Hospital officials say the octuplets born outside Los Angeles ten days ago continue to do well.
But, reports Early Show national correspondent Hattie Kauffman, the California Medical Board is investigating "to see if we can substantiate a violation of the standard of care" in their implantation in their mother's womb.
Nadya Suleman, 33, had eight embryos implanted, her mother has told CBS News. Suleman already had six children, aged two-to-seven, at the time.
Questions remain about how and where Suleman received the fertility treatments that led to the birth of the octuplets, Kauffman points out.
Fertility specialist Dr. Mark Surrey remarked to Kauffman, "It's not good medicine. It's really something that should be critiqued and condemned."
Suleman once worked as a psychiatric technician for a state hospital in Norwalk, Calif., Kauffman says. But she's been unemployed since 2001. Documents show she filed two workman's compensation claims, including one for a car accident. Her mother told CBS News that's how she paid for the fertility treatments. The question, though is -- how will she pay for raising the kids?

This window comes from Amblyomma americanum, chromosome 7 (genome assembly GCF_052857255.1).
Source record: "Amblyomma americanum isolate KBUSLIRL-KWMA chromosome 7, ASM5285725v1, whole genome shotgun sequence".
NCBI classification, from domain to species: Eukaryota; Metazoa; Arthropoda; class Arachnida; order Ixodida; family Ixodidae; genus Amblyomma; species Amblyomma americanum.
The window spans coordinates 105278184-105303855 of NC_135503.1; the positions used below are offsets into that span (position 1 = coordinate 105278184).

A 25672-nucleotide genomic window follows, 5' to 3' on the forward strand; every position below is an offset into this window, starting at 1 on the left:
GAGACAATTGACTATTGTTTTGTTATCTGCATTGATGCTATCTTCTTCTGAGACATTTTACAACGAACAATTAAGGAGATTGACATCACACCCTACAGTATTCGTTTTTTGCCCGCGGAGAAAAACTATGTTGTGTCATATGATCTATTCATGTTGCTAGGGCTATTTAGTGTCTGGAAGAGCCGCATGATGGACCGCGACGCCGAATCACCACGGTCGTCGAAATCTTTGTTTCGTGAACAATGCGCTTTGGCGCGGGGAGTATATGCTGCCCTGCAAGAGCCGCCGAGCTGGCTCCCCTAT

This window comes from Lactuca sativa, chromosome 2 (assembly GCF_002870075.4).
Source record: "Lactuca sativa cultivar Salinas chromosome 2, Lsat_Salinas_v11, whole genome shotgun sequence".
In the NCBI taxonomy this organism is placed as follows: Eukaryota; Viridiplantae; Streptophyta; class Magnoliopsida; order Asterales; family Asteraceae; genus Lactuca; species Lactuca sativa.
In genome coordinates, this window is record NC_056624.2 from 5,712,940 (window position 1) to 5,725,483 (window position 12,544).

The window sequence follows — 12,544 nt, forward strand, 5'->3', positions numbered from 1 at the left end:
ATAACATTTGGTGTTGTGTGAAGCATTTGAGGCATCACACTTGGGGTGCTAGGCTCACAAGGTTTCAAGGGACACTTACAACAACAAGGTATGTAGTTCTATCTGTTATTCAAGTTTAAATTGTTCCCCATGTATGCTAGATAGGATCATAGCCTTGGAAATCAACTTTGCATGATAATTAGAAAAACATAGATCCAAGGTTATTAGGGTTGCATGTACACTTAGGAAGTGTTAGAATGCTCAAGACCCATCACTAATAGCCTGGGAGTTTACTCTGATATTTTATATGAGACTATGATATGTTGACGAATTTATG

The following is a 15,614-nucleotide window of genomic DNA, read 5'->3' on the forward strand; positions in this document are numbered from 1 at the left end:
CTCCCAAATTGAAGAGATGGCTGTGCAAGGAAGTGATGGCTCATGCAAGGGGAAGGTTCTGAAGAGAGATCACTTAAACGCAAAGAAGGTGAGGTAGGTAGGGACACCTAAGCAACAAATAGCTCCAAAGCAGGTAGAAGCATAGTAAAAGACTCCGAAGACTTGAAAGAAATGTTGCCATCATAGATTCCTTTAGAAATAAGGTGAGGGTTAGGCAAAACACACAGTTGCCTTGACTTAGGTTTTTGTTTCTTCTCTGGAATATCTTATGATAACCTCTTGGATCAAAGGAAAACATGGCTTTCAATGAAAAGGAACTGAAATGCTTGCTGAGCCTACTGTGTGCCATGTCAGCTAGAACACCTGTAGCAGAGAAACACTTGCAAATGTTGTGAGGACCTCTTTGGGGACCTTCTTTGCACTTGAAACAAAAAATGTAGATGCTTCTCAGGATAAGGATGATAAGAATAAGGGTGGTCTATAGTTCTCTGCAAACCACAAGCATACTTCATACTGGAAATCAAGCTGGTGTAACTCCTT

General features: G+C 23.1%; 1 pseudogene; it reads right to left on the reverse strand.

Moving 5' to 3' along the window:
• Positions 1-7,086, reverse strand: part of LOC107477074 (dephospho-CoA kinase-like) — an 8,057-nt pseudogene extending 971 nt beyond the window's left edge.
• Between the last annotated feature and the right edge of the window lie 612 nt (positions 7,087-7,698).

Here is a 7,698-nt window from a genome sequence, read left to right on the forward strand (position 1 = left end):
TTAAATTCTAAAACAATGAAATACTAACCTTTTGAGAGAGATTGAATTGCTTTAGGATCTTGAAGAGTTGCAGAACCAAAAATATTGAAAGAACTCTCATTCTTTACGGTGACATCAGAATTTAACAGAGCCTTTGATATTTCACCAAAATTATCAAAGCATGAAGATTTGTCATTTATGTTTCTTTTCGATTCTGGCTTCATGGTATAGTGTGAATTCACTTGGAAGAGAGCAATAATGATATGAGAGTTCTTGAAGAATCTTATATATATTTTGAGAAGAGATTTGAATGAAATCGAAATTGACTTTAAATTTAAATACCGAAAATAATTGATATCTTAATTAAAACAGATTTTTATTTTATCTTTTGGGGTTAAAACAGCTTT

Parents magazine Editor in Chief Dana Points says it costs an average of $204,000 to raise one child in the U.S. from birth to age 18, according to the most recent statistics.
Two-hundred-thousand times eight is $1.6 million, Kauffman notes, and that doesn't even include the cost of raising Suleman's other six kids.
In the past, Kauffman says, families with multiple births have received generous donations from the public, such as a new home, a mini van and even a book deal.
Will Suleman get such help?
A publicist she hired, Michael Furtney, told Kauffman, "We've had a fair number of proposals, but I don't think I've seen anything involving a home as yet."
Court records show Suleman was once married, and officially divorced just a year ago, Kauffman says. The documents list the couple as having no children. And although she's now living in Whittier, Calif., with her parents, her family once abandoned a nearby home two years ago and filed for bankruptcy.
Despite all the challenges, Furtney says Suleman is joyful to be a new mom eight-times-over. "She appreciates that it will be a challenge," he says, "but she's totally committed to being the mom."
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